Version 0.10

Today I unexpectedly covered over 90 miles from Eastpoint to Seacrest. I rolled into Central Standard Time some point west of Apalachicola and so I kinda gained an hour. I say sort of because the sun goes down when the sun goes down. It’s just earlier or later depending on what side of the line you’re on. However, there is a psychological effect that this has upon you when you realize that suddenly the time is two o’clock when you thought it was three. I still ended up cycling into darkness but arrived an hour earlier than I would have had I still been on Eastern Standard Time.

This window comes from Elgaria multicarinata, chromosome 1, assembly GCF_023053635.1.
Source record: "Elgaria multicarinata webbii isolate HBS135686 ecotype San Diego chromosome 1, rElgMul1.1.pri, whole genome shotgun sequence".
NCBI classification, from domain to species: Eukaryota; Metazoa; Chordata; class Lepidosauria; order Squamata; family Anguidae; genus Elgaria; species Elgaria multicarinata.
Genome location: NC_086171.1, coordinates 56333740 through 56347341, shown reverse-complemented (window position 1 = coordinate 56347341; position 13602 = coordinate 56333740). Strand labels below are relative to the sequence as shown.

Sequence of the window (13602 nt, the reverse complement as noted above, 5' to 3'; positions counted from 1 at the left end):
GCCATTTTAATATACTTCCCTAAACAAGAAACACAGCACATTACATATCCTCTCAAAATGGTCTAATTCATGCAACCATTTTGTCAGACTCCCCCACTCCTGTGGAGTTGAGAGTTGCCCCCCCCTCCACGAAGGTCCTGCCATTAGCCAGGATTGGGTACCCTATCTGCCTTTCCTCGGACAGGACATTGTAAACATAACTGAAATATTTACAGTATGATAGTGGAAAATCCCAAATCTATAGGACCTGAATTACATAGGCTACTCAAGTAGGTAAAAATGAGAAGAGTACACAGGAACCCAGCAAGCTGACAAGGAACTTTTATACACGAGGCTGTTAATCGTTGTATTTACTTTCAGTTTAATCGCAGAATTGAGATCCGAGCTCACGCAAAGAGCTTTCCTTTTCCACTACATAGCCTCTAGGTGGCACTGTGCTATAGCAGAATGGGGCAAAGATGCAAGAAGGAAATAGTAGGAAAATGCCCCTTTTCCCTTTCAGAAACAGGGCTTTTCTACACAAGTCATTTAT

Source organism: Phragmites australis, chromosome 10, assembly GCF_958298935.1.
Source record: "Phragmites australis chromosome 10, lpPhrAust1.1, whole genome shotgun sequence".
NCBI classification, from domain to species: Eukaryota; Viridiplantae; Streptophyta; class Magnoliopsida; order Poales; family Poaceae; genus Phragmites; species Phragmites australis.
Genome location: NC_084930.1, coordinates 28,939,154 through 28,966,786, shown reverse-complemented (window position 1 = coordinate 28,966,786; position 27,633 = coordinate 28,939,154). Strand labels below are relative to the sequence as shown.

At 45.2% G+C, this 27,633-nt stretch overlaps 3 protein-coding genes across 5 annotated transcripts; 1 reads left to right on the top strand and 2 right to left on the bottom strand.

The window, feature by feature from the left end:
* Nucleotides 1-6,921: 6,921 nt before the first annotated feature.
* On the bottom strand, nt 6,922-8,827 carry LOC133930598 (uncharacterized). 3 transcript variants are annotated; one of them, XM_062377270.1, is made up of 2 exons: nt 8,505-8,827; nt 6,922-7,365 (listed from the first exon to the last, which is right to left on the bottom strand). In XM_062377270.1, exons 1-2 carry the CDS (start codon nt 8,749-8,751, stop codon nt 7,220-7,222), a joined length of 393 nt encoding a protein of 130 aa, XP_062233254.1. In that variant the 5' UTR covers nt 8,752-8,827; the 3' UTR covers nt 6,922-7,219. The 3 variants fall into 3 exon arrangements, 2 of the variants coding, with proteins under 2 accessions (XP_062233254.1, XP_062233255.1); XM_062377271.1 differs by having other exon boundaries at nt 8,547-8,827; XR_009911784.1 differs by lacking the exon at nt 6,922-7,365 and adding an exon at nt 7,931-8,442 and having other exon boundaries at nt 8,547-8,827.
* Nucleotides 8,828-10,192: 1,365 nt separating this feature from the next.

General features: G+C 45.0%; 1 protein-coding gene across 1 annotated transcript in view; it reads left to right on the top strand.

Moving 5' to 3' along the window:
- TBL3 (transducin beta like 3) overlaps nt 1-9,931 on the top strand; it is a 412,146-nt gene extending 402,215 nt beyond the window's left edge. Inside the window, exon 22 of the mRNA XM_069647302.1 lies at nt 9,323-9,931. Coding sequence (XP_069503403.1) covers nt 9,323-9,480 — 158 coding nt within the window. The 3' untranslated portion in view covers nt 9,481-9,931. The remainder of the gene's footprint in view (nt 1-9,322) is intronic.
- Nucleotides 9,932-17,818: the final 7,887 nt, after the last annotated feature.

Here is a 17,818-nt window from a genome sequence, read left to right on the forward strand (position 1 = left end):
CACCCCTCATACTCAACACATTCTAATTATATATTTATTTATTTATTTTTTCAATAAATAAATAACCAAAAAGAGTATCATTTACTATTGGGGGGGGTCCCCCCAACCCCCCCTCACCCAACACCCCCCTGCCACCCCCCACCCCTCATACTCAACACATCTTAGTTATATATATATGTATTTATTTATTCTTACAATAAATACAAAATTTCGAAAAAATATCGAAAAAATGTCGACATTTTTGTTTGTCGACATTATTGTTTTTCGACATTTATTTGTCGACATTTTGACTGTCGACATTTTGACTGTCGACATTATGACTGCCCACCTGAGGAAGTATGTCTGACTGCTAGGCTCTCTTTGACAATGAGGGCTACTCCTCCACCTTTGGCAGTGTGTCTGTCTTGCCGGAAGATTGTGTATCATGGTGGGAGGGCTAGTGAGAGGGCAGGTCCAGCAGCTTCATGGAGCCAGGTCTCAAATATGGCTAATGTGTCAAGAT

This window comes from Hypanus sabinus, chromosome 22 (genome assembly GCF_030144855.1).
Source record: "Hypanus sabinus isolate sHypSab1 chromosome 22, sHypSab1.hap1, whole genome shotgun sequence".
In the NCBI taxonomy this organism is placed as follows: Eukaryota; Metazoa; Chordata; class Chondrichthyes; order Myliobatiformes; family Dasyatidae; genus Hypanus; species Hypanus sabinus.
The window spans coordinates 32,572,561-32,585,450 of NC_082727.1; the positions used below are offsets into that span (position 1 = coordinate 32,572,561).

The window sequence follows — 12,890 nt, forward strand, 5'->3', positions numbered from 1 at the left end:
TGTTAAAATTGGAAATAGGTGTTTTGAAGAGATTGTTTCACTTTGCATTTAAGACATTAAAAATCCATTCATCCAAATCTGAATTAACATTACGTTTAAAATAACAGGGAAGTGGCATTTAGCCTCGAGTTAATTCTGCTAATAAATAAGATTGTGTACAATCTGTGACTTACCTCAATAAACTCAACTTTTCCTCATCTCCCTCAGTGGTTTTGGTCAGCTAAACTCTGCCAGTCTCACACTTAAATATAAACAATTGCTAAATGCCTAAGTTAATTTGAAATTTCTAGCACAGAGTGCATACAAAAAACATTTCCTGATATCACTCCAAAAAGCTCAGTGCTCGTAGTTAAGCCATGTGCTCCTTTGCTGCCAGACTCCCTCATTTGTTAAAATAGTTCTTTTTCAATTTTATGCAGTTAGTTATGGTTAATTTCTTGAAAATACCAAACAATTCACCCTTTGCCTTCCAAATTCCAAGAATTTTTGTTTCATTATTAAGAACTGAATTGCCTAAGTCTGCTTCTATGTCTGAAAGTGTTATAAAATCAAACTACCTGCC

I felt really down last night and early this morning. Wanted to be away from the visitor’s center before nine o’clock, which is when they opened, and I was at quarter of. I was a bit surprised to see the employee not show up until exactly nine, but it saved me the trouble of having to explain myself to someone. Had a cold breakfast of muesli, banana, yogurt and peanut butter overlooking the Gulf, which was beautiful, unlike my mental state. However, no coffee because I couldn’t find the handle for my grinder after digging around a bunch for it, so I looked for coffee in Apalachicola and found some at The Apalachicola Chocolate and Coffee Company. It’s a cute little place. Coffee was terrible, but the baked goods were great. Had a delicious brownie covered in frosting, only some of which I ate while at the cafe; the rest I saved as much needed additional calories for the bike ride.